Because the holidays are being recognized on Monday the back-to-back three day weekends will produce even lower trading volume next week. That is actually a plus for the tape painters. The lower the volume the easier for funds to move the prices higher. Unfortunately it is also easier for sell programs to push them lower and sharply lower if the fund is really dumping positions. For those still bullish the odds of strong sell programs are less in the coming week than they were in the week just over. Funds want to sell into volume so that prices remain firmer and not fluctuate wildly. They will get an overall better price with higher volume. Volume levels last week started out at 4.3B on Monday and declined to 3.6B on Thursday and 2.5B on Friday. We will be lucky next week to break 3B shares on any day. This is not the kind of volume funds want to sell into. We can't ever guarantee any outcome but hopefully the Santa rally will arrive as expected and produce the +1.5% average S&P gain. That is a little less than +20 points and with the 4.5 yr resistance high at 1275 it would give us a new breakout attempt. Notice I said attempt.
Chart of VXO - Weekly
Chart of VIX - Weekly
Despite the bullish sentiment normally prevalent this time of year the VIX/VXO are both flashing warning signs. The VIX closed at 10.27 on Friday when the indexes were barely able to rebound back into the green before the close. The VXO or the old VIX closed at 9.87 and only .75 above its low for the year. While the volatility last week was extreme the volatility indexes failed to confirm with a move higher. Far too many traders are expecting the post Santa bounce and nobody is protecting against a fall. When the VIX/VXO is low it is time to go because nobody is buying puts. Traders are too confident that the market will move higher and just like curiosity killed the cat, overconfidence kills traders. The VXO 9.87 reading ahead of the expected Santa rally suggests any market rise next week could produce a new low for the year below 9.12. I have set my chart alarm at 9.12 and I will be exiting any longs on that signal and loading up on puts on the first signs of weakness. That weakness could come very quickly given the resistance on the current charts.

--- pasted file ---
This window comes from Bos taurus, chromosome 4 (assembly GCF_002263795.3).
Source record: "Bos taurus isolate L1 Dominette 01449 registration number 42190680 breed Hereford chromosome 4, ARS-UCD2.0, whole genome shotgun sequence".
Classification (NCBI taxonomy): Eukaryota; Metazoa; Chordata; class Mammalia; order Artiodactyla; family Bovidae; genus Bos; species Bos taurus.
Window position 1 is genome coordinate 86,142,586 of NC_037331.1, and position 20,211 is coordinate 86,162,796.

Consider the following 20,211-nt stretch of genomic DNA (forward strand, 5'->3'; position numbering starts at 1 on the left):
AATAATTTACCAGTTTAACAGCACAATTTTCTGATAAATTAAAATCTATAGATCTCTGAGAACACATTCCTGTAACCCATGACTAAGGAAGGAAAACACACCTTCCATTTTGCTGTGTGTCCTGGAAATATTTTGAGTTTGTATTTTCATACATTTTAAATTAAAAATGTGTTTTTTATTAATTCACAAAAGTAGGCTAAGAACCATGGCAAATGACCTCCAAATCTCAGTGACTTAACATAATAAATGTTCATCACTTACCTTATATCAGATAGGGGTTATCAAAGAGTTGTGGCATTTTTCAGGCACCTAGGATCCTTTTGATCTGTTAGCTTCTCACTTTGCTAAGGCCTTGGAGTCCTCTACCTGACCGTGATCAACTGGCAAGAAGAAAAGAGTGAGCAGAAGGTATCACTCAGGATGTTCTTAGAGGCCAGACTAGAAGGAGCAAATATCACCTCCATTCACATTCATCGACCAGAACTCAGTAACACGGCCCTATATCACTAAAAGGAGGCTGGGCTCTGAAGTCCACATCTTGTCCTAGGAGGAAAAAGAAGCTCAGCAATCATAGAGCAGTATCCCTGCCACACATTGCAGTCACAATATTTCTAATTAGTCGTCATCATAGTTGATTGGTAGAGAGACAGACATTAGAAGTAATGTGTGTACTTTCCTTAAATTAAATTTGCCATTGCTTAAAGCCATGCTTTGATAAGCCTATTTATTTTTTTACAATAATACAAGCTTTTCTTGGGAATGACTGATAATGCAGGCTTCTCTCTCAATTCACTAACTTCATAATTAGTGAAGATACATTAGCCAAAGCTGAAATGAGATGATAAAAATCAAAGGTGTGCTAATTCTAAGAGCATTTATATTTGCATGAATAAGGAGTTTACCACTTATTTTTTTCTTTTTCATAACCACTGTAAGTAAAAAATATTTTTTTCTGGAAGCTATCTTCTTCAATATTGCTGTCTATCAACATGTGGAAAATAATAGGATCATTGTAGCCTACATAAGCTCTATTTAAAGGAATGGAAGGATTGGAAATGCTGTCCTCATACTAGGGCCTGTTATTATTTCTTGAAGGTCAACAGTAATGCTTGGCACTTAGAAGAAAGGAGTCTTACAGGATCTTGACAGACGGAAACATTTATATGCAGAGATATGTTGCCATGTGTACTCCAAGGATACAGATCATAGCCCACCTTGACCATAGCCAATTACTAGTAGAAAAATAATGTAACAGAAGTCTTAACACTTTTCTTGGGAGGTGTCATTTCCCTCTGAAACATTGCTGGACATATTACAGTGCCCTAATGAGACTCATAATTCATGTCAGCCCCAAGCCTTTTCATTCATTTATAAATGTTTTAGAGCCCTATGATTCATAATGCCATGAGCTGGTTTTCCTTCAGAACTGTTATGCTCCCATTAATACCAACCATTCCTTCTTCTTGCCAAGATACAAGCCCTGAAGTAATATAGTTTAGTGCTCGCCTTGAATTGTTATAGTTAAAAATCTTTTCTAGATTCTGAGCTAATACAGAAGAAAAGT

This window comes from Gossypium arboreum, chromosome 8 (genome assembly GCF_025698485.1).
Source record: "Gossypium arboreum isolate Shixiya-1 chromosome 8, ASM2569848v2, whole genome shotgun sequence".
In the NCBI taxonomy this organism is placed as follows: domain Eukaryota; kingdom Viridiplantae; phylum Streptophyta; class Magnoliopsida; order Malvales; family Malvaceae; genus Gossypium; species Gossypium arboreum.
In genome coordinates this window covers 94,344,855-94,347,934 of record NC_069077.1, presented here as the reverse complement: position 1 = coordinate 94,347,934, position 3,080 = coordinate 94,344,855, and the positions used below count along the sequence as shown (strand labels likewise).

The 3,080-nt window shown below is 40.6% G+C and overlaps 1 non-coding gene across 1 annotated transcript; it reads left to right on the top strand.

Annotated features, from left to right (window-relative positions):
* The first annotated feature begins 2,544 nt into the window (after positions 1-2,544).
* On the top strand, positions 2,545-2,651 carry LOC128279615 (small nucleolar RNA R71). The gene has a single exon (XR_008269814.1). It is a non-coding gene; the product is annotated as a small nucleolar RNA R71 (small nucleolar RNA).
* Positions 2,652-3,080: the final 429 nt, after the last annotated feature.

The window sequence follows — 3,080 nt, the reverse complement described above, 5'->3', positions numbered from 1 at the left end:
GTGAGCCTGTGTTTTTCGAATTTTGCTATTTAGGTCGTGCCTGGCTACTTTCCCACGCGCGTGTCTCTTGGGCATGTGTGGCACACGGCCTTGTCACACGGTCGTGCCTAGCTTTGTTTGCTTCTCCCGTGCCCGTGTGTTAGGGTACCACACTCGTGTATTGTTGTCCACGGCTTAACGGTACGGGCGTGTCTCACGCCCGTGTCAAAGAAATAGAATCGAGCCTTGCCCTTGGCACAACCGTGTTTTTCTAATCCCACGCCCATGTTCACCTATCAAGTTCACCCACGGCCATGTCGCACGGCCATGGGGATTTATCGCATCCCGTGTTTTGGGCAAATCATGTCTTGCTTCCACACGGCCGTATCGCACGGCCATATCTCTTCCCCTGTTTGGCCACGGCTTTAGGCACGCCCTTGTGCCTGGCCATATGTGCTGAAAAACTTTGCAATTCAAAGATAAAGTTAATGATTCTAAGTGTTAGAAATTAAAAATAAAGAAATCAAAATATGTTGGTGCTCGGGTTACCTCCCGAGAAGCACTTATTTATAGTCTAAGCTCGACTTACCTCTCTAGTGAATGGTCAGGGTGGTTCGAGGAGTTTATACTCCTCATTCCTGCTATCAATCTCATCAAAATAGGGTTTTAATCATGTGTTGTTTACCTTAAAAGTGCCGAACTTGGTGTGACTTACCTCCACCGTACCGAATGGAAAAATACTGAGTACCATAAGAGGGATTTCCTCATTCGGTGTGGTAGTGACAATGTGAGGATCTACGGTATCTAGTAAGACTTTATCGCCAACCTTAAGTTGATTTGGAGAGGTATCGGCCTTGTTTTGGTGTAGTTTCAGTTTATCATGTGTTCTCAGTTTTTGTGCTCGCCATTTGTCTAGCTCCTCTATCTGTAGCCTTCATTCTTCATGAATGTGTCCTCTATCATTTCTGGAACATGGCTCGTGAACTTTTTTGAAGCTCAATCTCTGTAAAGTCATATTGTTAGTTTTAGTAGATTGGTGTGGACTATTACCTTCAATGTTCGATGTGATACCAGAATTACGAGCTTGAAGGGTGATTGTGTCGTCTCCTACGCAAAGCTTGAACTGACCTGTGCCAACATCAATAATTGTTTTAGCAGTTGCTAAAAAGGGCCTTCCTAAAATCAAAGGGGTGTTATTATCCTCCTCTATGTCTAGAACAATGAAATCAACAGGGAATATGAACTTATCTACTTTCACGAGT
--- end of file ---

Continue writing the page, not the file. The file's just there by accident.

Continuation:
The SPX has solid resistance between 1275-1280. The Nasdaq has correspondingly hard resistance from 2270-2280. Combine that with the Dow resistance from 10900-10950 and traders will have a hard time making any rally stick. It is entirely possible to see a breakout into year-end, it has happened before, but you can bet there are still some sell orders waiting at those highs. The bullish sentiment has faded and worries about January are appearing on all sides. January begins a new earnings cycle and with Q4 performance seen as mediocre the January numbers could be weak. For 2006 S&P earnings are expected to fall into the single digits and that is not going to be market friendly. I am not going to launch into a 2006 outlook this week and will save it for next Sunday. But, I still believe that long term investor sentiment is fading fast as the year closes. If Santa suffers a reindeer transit strike and fails to show next week we all know what will happen. Remember the adage, "If Santa fails to call, the bears may come to Broad and Wall." Typically weakness between Christmas and New Years is a leading indicator of selling to come in January. Keep your fingers crossed that Santa produces a breakout next week but keep those stops tight just in case he fails. Until next week Merry Christmas and Happy Chanukah to all and to all a good night!